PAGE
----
November #53 : Remembrance of Things Present - by Sean Strub

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Table of Contents

How to End the Epidemic

Blame It on Your Hormones

Both Sides Now

Editor's Letter

Mailbox-November 1999

Rock of Aegis

Don't Ask, Don't Tell

Class Act

Drug Ads Add Up

Life is better with HIV, say 49% of positive folks.

"Should Marijuana Be Legal for Medical Purposes?"

Less than 3,000 Served

All the Lonely People

A Squeeze-In at the Summit

Remembrance of Things Present

Future Shock

Cho & Tell

Babe in Boyland

Bad Faith

Get Well Soon

Dr. Leather Meets Mr. Right

Ties That Bind

Supreme Sacrifice

Pregnant Poz

How to Have a Healthy Baby

Spare the Breast

Stop PCP Pills?

The Big Queasy

On the Rebound

From the Gut

Hoop Dreams

Arts

Milestones



Most Popular Lessons

The HIV Life Cycle

Shingles

Herpes Simplex Virus

Syphilis & Neurosyphilis

Treatments for Opportunistic Infections (OIs)

What is AIDS & HIV?

Hepatitis & HIV


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November 1999

Remembrance of Things Present

by Sean Strub

While attending the Global Network of PWAs conference in Warsaw, I took a break to visit Auschwitz. As I toured the former death camp, I stared at exhibits--mountains of shoes, luggage and eyeglasses taken from newly arrived prisoners. Looking at the emptied Zyklon-B gas containers or at the "standing cell" torture chambers, it was difficult to fathom both the depth of hatred and the indifference that together allowed this mass murder to happen. Even faced with the proof of gas chambers, part of me wanted to reset the curtain over my eyes.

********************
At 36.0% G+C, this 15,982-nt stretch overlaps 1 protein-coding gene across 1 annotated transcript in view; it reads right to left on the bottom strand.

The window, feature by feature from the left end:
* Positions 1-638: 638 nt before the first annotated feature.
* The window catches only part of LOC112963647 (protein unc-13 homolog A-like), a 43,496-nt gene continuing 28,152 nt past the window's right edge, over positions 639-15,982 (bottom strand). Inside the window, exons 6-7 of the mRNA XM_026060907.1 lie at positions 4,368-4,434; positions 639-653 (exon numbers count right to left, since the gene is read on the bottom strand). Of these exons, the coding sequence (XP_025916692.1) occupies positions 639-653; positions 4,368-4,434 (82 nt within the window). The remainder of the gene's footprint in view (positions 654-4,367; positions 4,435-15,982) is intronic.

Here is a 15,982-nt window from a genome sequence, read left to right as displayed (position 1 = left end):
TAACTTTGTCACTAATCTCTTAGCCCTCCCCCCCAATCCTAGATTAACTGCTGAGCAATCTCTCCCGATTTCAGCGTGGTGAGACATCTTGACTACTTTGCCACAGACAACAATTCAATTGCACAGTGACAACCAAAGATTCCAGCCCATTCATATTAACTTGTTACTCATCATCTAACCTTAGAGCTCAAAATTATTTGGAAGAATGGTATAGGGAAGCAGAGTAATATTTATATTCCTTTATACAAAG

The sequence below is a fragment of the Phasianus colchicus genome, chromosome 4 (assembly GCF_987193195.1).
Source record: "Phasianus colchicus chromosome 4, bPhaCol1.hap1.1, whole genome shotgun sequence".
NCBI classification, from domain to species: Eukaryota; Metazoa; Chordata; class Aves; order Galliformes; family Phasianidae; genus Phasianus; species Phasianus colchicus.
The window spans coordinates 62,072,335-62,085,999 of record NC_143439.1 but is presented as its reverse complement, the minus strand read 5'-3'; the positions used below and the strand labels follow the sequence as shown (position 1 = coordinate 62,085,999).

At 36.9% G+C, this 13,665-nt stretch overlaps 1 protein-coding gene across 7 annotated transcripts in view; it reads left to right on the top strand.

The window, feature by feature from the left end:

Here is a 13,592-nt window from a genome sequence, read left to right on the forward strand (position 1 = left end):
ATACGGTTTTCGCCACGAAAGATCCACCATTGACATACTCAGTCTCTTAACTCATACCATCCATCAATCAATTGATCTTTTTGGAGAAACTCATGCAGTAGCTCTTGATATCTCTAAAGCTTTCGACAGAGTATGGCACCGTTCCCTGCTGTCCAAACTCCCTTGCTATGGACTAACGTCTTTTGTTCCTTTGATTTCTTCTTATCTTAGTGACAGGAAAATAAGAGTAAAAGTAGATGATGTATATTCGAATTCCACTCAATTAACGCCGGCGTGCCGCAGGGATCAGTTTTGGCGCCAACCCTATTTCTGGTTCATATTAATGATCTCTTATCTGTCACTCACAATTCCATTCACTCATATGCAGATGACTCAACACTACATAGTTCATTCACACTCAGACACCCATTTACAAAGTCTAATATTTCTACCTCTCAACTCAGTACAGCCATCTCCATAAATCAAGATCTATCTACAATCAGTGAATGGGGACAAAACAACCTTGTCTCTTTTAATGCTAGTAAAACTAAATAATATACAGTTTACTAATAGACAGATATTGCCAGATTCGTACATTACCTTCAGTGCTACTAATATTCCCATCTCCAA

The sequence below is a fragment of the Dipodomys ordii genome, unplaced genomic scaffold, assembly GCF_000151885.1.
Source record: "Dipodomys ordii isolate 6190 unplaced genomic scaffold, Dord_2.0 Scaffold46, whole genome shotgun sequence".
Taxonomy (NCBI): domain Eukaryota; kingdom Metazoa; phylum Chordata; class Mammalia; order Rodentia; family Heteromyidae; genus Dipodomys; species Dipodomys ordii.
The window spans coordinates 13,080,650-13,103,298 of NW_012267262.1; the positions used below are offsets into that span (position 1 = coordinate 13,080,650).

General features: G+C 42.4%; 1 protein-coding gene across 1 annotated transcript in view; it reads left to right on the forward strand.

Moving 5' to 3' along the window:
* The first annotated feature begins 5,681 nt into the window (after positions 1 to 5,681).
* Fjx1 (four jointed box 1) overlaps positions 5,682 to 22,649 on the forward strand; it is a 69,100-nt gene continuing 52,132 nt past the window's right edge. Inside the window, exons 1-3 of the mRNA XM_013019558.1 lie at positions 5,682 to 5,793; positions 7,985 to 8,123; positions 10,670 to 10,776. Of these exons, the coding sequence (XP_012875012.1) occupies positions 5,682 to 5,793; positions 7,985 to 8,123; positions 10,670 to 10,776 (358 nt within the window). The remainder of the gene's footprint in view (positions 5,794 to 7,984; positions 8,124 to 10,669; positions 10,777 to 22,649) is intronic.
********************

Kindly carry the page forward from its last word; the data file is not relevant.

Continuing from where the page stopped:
When I saw the crematorium and wished I hadn't, this feeling helped me to understand why not everyone who loved me had been in the streets a few years ago trying to save me and other PWAs. To believe me when I told them how bad things were would have been to acknowledge something so horrible they could not comprehend it. Even when confronted with the evidence of mounting deaths and genocidal government policies on AIDS, some refused to see the complicity in their inaction. And today, even people who witnessed firsthand the worst days seem anxious to forget.
   
But a few years ago, the One Institute in Los Angeles, which houses the world's largest archive of Gay and Lesbian Jewish history (www.usc.edu/isd/archives/oneigla/tb), took on the task of gathering literally millions of AIDS-related documents and artifacts. Now they are embarding on a massive project of digitizing their records to put them on the web.

The history of the disenfranchised has always been the last to be saved. We must make sure the real history of AIDS--what we've suffered and witnessed, not the sugar-coated version that will turn up as a paragraph in high school textbooks--is documented. And that we never forget.



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